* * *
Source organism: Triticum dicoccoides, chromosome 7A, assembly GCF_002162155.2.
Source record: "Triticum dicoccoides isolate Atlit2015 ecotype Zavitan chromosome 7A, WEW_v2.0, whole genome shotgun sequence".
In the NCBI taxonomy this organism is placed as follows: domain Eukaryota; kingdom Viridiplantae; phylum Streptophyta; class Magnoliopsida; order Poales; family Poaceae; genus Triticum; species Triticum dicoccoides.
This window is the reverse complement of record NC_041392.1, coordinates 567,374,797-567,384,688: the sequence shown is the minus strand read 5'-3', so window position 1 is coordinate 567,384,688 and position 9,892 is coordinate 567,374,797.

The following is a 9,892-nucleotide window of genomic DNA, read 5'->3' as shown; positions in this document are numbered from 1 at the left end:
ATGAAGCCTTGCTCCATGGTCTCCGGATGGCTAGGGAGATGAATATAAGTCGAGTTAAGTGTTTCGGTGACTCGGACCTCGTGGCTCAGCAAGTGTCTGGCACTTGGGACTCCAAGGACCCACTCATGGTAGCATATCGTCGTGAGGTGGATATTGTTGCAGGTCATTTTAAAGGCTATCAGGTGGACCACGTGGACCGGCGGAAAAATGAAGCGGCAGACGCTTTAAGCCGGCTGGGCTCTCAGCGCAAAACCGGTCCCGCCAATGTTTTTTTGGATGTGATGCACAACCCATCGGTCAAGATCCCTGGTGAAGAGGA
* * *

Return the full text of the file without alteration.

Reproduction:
Source organism: Triticum dicoccoides, chromosome 7A, assembly GCF_002162155.2.
Source record: "Triticum dicoccoides isolate Atlit2015 ecotype Zavitan chromosome 7A, WEW_v2.0, whole genome shotgun sequence".
In the NCBI taxonomy this organism is placed as follows: domain Eukaryota; kingdom Viridiplantae; phylum Streptophyta; class Magnoliopsida; order Poales; family Poaceae; genus Triticum; species Triticum dicoccoides.
This window is the reverse complement of record NC_041392.1, coordinates 567,374,797-567,384,688: the sequence shown is the minus strand read 5'-3', so window position 1 is coordinate 567,384,688 and position 9,892 is coordinate 567,374,797.

The following is a 9,892-nucleotide window of genomic DNA, read 5'->3' as shown; positions in this document are numbered from 1 at the left end:
ATGAAGCCTTGCTCCATGGTCTCCGGATGGCTAGGGAGATGAATATAAGTCGAGTTAAGTGTTTCGGTGACTCGGACCTCGTGGCTCAGCAAGTGTCTGGCACTTGGGACTCCAAGGACCCACTCATGGTAGCATATCGTCGTGAGGTGGATATTGTTGCAGGTCATTTTAAAGGCTATCAGGTGGACCACGTGGACCGGCGGAAAAATGAAGCGGCAGACGCTTTAAGCCGGCTGGGCTCTCAGCGCAAAACCGGTCCCGCCAATGTTTTTTTGGATGTGATGCACAACCCATCGGTCAAGATCCCTGGTGAAGAGGA